The life span of platelets ranges from 7 to 10 days. Drugs that interfere with platelet function include aspirin, clopidogrel, prasugrel, dipyridamole, and the glycoprotein IIb/IIIa (GP IIb/IIIa) inhibitors. Approximately 5 to 7 days should pass from the time the drug is stopped until an elective procedure is performed.
Laboratory evidence of trauma-induced coagulopathy is found in up to one-third of severely injured patients at admission. It is distinct from disseminated intravascular coagulopathy and iatrogenic causes of coagulopathy such as hemodilution. Several non–mutually exclusive mechanisms have been proposed. However, the relationship between laboratory coagulation abnormalities and clinically evident coagulopathic bleeding is unclear.
Direct oral anticoagulants have no readily available method for monitoring anticoagulation. A new monoclonal antibody has been approved to reverse coagulopathy due to dabigatran, and agents are currently in clinical trials for the reversal of direct factor Xa oral anticoagulants.
When determining the need for bridging of therapeutic anticoagulation in the preoperative and postoperative setting, the patient’s risk of bleeding should be carefully considered against the risk of thromboembolism and used to guide the need for reversal of anticoagulation therapy preoperatively and the timing of its reinstatement postoperatively.
Damage control resuscitation has three basic components: permissive hypotension, minimizing crystalloid-based resuscitation, and the administration of balanced ratios of blood products.
The need for massive transfusion should be anticipated, and guidelines should be in place to provide early and balanced amounts of red blood cells, plasma, and platelets.
Hemostasis is a complex process whose function is to limit blood loss from an injured vessel. Four major physiologic events participate in the hemostatic process: vascular constriction, platelet plug formation, fibrin formation, and fibrinolysis. Although each tends to be activated in order, the four processes are interrelated so that there is a continuum and multiple reinforcements. The process is shown schematically in Fig. 4-1.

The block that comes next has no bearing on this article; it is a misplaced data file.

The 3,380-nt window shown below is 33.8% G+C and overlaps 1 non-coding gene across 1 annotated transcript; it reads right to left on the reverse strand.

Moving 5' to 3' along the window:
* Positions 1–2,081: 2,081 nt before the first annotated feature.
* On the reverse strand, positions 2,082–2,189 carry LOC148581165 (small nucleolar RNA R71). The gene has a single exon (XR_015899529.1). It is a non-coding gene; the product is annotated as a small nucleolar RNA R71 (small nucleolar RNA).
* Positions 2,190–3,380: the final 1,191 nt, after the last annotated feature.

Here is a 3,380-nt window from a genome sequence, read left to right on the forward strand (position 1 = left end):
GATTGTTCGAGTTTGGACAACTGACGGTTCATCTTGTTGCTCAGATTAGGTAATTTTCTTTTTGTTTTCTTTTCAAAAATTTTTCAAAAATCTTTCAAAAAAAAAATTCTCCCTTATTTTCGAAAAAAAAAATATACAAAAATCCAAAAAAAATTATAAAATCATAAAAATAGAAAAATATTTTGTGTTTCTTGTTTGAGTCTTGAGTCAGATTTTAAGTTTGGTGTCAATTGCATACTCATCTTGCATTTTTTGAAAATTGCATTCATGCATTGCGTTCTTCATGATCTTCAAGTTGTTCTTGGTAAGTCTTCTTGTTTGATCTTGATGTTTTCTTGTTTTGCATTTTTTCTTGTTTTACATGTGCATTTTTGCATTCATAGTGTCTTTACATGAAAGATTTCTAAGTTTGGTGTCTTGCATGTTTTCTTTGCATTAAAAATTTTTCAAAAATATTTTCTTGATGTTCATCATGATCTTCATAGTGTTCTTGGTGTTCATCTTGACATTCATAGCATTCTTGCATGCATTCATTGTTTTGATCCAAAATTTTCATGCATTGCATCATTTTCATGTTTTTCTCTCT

Biology of hemostasis. The four physiologic processes that interrelate to limit blood loss from an injured vessel are illustrated and include vascular constriction, platelet plug formation, fibrin clot formation, and fibrinolysis.
Vascular constriction is the initial response to vessel injury. It is more pronounced in vessels with medial smooth muscles and is dependent on local contraction of smooth muscle. Vasoconstriction is subsequently linked to platelet plug formation. Thromboxane A2 (TXA2) is produced locally at the site if injury via the release of arachidonic acid from platelet membranes and is a potent constrictor of smooth muscle. Similarly, endothelin synthesized by injured endothelium and serotonin (5-hydroxytryptamine [5-HT]) released during platelet aggregation are potent vasoconstrictors. Lastly, bradykinin and fibrinopeptides, which are involved in the coagulation schema, are also capable of contracting vascular smooth muscle.
The extent of vasoconstriction varies with the degree of vessel injury. A small ...